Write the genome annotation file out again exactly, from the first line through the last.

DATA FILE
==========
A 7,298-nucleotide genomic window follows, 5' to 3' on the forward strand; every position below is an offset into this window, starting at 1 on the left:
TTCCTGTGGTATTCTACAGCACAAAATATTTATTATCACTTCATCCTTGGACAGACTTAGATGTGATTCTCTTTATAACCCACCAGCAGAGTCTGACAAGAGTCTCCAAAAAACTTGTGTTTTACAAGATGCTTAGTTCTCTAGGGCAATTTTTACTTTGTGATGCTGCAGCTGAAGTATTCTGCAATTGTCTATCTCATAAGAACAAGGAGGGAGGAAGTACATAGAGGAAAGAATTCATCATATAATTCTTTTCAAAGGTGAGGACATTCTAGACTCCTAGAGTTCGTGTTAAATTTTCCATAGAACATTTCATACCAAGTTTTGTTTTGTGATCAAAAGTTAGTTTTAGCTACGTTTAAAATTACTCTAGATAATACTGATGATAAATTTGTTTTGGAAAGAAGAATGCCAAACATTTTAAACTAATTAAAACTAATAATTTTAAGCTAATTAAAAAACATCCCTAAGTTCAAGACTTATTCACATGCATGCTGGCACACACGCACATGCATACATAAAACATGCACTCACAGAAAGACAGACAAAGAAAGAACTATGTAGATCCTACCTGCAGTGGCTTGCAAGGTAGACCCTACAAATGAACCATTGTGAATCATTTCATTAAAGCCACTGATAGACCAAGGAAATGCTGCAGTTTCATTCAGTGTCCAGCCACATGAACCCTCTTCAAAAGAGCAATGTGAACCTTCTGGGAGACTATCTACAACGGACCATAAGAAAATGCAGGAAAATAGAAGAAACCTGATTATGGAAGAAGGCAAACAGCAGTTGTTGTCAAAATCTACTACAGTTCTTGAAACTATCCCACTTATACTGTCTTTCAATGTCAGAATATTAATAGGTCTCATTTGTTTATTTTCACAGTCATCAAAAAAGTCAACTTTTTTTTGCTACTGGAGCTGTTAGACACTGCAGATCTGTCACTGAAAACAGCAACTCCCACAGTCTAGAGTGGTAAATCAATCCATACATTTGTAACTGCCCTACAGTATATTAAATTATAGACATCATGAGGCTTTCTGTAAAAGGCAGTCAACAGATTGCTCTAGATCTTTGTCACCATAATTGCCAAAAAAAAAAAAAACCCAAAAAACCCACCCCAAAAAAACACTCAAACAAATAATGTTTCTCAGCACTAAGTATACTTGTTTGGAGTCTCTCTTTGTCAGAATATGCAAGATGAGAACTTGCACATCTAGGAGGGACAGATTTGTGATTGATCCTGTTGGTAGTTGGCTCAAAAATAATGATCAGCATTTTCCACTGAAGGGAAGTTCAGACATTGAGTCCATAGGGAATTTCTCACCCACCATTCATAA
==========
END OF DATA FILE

A 7,298-nucleotide genomic window follows, 5' to 3' on the forward strand; every position below is an offset into this window, starting at 1 on the left:
TTCCTGTGGTATTCTACAGCACAAAATATTTATTATCACTTCATCCTTGGACAGACTTAGATGTGATTCTCTTTATAACCCACCAGCAGAGTCTGACAAGAGTCTCCAAAAAACTTGTGTTTTACAAGATGCTTAGTTCTCTAGGGCAATTTTTACTTTGTGATGCTGCAGCTGAAGTATTCTGCAATTGTCTATCTCATAAGAACAAGGAGGGAGGAAGTACATAGAGGAAAGAATTCATCATATAATTCTTTTCAAAGGTGAGGACATTCTAGACTCCTAGAGTTCGTGTTAAATTTTCCATAGAACATTTCATACCAAGTTTTGTTTTGTGATCAAAAGTTAGTTTTAGCTACGTTTAAAATTACTCTAGATAATACTGATGATAAATTTGTTTTGGAAAGAAGAATGCCAAACATTTTAAACTAATTAAAACTAATAATTTTAAGCTAATTAAAAAACATCCCTAAGTTCAAGACTTATTCACATGCATGCTGGCACACACGCACATGCATACATAAAACATGCACTCACAGAAAGACAGACAAAGAAAGAACTATGTAGATCCTACCTGCAGTGGCTTGCAAGGTAGACCCTACAAATGAACCATTGTGAATCATTTCATTAAAGCCACTGATAGACCAAGGAAATGCTGCAGTTTCATTCAGTGTCCAGCCACATGAACCCTCTTCAAAAGAGCAATGTGAACCTTCTGGGAGACTATCTACAACGGACCATAAGAAAATGCAGGAAAATAGAAGAAACCTGATTATGGAAGAAGGCAAACAGCAGTTGTTGTCAAAATCTACTACAGTTCTTGAAACTATCCCACTTATACTGTCTTTCAATGTCAGAATATTAATAGGTCTCATTTGTTTATTTTCACAGTCATCAAAAAAGTCAACTTTTTTTTGCTACTGGAGCTGTTAGACACTGCAGATCTGTCACTGAAAACAGCAACTCCCACAGTCTAGAGTGGTAAATCAATCCATACATTTGTAACTGCCCTACAGTATATTAAATTATAGACATCATGAGGCTTTCTGTAAAAGGCAGTCAACAGATTGCTCTAGATCTTTGTCACCATAATTGCCAAAAAAAAAAAAAACCCAAAAAACCCACCCCAAAAAAACACTCAAACAAATAATGTTTCTCAGCACTAAGTATACTTGTTTGGAGTCTCTCTTTGTCAGAATATGCAAGATGAGAACTTGCACATCTAGGAGGGACAGATTTGTGATTGATCCTGTTGGTAGTTGGCTCAAAAATAATGATCAGCATTTTCCACTGAAGGGAAGTTCAGACATTGAGTCCATAGGGAATTTCTCACCCACCATTCATAA